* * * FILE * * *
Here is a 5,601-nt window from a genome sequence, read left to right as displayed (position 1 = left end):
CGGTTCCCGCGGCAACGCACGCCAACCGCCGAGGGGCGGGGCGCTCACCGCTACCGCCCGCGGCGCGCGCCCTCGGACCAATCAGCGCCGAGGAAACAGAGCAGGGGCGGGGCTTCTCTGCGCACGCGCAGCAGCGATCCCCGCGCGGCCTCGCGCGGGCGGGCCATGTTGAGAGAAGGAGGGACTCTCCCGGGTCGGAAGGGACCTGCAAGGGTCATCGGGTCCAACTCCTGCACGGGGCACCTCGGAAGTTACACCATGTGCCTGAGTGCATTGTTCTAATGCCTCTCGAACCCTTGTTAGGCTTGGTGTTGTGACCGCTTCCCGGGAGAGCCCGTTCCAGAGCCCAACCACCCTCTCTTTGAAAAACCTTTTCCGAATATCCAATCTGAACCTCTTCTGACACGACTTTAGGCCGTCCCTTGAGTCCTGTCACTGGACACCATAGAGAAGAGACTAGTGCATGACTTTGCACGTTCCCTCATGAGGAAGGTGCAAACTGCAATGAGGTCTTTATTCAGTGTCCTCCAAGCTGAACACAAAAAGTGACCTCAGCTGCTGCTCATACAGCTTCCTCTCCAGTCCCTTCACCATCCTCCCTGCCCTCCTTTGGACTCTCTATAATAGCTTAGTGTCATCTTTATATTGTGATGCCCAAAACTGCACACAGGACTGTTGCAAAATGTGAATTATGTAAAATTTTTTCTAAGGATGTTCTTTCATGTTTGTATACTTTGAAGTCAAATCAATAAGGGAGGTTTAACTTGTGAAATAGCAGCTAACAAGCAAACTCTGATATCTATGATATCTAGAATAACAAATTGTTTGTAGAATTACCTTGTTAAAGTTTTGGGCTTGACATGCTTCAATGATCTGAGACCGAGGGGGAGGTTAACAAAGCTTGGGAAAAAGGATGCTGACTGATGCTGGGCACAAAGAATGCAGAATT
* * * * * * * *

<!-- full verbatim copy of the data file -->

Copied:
Here is a 5,601-nt window from a genome sequence, read left to right as displayed (position 1 = left end):
CGGTTCCCGCGGCAACGCACGCCAACCGCCGAGGGGCGGGGCGCTCACCGCTACCGCCCGCGGCGCGCGCCCTCGGACCAATCAGCGCCGAGGAAACAGAGCAGGGGCGGGGCTTCTCTGCGCACGCGCAGCAGCGATCCCCGCGCGGCCTCGCGCGGGCGGGCCATGTTGAGAGAAGGAGGGACTCTCCCGGGTCGGAAGGGACCTGCAAGGGTCATCGGGTCCAACTCCTGCACGGGGCACCTCGGAAGTTACACCATGTGCCTGAGTGCATTGTTCTAATGCCTCTCGAACCCTTGTTAGGCTTGGTGTTGTGACCGCTTCCCGGGAGAGCCCGTTCCAGAGCCCAACCACCCTCTCTTTGAAAAACCTTTTCCGAATATCCAATCTGAACCTCTTCTGACACGACTTTAGGCCGTCCCTTGAGTCCTGTCACTGGACACCATAGAGAAGAGACTAGTGCATGACTTTGCACGTTCCCTCATGAGGAAGGTGCAAACTGCAATGAGGTCTTTATTCAGTGTCCTCCAAGCTGAACACAAAAAGTGACCTCAGCTGCTGCTCATACAGCTTCCTCTCCAGTCCCTTCACCATCCTCCCTGCCCTCCTTTGGACTCTCTATAATAGCTTAGTGTCATCTTTATATTGTGATGCCCAAAACTGCACACAGGACTGTTGCAAAATGTGAATTATGTAAAATTTTTTCTAAGGATGTTCTTTCATGTTTGTATACTTTGAAGTCAAATCAATAAGGGAGGTTTAACTTGTGAAATAGCAGCTAACAAGCAAACTCTGATATCTATGATATCTAGAATAACAAATTGTTTGTAGAATTACCTTGTTAAAGTTTTGGGCTTGACATGCTTCAATGATCTGAGACCGAGGGGGAGGTTAACAAAGCTTGGGAAAAAGGATGCTGACTGATGCTGGGCACAAAGAATGCAGAATT